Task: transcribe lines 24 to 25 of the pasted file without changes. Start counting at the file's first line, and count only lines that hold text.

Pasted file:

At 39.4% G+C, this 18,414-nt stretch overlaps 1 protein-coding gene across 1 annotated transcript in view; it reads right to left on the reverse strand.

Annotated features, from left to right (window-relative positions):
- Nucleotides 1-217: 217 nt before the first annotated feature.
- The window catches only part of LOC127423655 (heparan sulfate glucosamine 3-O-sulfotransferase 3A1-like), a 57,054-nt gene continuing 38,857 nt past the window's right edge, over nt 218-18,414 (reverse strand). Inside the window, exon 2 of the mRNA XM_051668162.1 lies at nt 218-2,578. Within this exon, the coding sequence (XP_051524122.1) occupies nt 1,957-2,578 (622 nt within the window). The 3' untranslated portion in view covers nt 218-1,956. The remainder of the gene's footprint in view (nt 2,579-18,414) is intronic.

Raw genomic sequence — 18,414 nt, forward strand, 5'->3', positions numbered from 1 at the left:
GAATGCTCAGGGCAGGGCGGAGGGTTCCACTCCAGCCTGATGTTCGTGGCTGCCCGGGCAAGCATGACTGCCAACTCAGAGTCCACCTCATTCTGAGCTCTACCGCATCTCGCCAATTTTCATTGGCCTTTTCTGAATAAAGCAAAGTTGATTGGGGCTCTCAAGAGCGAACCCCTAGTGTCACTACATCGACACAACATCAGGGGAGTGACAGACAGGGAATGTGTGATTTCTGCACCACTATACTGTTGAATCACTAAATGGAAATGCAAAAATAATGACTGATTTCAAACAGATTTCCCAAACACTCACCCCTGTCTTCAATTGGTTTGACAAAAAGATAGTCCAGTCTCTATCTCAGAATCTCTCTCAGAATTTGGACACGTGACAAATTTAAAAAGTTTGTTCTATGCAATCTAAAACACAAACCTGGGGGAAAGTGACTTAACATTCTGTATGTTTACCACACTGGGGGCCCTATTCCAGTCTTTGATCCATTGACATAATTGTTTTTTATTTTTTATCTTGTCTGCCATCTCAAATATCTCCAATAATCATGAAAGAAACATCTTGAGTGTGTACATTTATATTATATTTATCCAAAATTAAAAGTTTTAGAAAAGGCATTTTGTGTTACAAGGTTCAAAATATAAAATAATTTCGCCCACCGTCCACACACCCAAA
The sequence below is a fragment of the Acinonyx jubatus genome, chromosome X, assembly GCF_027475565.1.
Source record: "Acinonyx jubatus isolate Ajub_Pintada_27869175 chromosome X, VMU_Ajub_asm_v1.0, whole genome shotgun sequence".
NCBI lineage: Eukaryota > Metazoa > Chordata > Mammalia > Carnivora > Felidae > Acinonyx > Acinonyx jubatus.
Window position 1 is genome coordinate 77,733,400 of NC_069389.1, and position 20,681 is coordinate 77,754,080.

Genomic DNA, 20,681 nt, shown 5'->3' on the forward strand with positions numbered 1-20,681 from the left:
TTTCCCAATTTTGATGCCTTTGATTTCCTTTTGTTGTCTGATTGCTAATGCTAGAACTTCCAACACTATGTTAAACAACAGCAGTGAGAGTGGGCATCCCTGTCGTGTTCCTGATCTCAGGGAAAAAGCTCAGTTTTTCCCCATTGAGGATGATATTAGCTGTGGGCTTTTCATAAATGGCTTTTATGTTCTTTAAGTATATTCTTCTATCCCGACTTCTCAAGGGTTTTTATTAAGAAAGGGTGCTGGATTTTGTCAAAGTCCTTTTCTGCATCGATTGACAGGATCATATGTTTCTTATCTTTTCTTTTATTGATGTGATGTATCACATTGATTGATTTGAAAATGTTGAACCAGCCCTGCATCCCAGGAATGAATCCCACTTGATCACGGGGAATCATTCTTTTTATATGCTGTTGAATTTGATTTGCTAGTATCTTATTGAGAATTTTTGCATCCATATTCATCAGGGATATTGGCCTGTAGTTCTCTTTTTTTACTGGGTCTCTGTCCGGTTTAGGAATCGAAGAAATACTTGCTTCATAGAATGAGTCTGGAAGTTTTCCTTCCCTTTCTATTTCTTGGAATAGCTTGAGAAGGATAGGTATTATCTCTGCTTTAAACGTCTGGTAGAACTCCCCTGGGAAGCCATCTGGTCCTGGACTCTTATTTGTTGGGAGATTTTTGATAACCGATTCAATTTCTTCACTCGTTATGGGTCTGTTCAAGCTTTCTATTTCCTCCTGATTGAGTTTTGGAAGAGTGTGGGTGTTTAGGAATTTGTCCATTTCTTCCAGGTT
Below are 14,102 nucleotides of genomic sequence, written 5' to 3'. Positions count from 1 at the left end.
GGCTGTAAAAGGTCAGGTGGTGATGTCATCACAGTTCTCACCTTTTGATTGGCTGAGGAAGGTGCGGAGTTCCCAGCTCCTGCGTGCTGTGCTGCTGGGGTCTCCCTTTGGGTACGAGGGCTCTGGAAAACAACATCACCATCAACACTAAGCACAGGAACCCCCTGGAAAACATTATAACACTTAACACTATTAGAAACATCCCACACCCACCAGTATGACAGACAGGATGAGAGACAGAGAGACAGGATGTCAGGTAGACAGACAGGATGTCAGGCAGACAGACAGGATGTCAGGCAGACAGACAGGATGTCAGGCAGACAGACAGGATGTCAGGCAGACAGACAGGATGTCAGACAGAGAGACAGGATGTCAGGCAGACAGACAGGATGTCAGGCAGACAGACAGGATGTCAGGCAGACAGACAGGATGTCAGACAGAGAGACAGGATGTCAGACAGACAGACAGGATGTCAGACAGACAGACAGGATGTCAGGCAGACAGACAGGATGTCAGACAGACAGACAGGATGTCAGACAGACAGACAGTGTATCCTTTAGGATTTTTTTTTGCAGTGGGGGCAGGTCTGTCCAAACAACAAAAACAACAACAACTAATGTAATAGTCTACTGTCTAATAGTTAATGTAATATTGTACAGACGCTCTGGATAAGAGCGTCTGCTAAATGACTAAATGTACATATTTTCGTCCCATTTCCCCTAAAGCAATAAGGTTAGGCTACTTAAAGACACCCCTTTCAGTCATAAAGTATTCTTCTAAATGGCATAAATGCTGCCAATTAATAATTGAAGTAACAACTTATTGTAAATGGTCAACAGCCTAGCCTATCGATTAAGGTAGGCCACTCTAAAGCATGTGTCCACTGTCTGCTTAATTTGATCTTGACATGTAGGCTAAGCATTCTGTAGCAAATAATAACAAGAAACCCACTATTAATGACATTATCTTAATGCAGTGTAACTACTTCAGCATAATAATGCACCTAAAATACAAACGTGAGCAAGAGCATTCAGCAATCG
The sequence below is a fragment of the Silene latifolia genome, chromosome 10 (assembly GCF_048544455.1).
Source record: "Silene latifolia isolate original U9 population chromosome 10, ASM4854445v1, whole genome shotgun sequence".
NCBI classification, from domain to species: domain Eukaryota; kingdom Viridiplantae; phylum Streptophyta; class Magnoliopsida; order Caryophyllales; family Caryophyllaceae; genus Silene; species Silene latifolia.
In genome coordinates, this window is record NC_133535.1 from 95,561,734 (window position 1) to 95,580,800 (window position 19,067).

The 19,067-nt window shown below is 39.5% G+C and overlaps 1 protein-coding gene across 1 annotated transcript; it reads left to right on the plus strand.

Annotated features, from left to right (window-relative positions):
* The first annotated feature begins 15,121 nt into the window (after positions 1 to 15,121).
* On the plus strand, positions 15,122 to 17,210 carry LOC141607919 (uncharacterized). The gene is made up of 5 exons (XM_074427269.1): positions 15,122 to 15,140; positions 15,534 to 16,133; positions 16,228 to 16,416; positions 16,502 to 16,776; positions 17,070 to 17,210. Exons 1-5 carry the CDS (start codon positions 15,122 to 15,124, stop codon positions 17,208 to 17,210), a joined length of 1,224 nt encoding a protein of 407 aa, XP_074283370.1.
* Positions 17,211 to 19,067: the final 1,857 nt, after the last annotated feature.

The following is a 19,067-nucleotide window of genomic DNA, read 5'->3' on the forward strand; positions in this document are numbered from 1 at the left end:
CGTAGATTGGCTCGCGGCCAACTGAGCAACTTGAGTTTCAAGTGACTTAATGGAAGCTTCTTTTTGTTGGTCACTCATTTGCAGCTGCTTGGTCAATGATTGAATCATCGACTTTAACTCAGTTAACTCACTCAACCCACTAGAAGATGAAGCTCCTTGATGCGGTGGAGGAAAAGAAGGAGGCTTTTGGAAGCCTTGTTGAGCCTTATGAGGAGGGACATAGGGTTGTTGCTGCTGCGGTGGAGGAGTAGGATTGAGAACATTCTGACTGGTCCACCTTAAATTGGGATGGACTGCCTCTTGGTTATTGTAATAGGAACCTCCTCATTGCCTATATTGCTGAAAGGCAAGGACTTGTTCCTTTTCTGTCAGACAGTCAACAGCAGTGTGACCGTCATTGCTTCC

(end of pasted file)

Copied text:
The following is a 19,067-nucleotide window of genomic DNA, read 5'->3' on the forward strand; positions in this document are numbered from 1 at the left end:
CGTAGATTGGCTCGCGGCCAACTGAGCAACTTGAGTTTCAAGTGACTTAATGGAAGCTTCTTTTTGTTGGTCACTCATTTGCAGCTGCTTGGTCAATGATTGAATCATCGACTTTAACTCAGTTAACTCACTCAACCCACTAGAAGATGAAGCTCCTTGATGCGGTGGAGGAAAAGAAGGAGGCTTTTGGAAGCCTTGTTGAGCCTTATGAGGAGGGACATAGGGTTGTTGCTGCTGCGGTGGAGGAGTAGGATTGAGAACATTCTGACTGGTCCACCTTAAATTGGGATGGACTGCCTCTTGGTTATTGTAATAGGAACCTCCTCATTGCCTATATTGCTGAAAGGCAAGGACTTGTTCCTTTTCTGTCAGACAGTCAACAGCAGTGTGACCGTCATTGCTTCC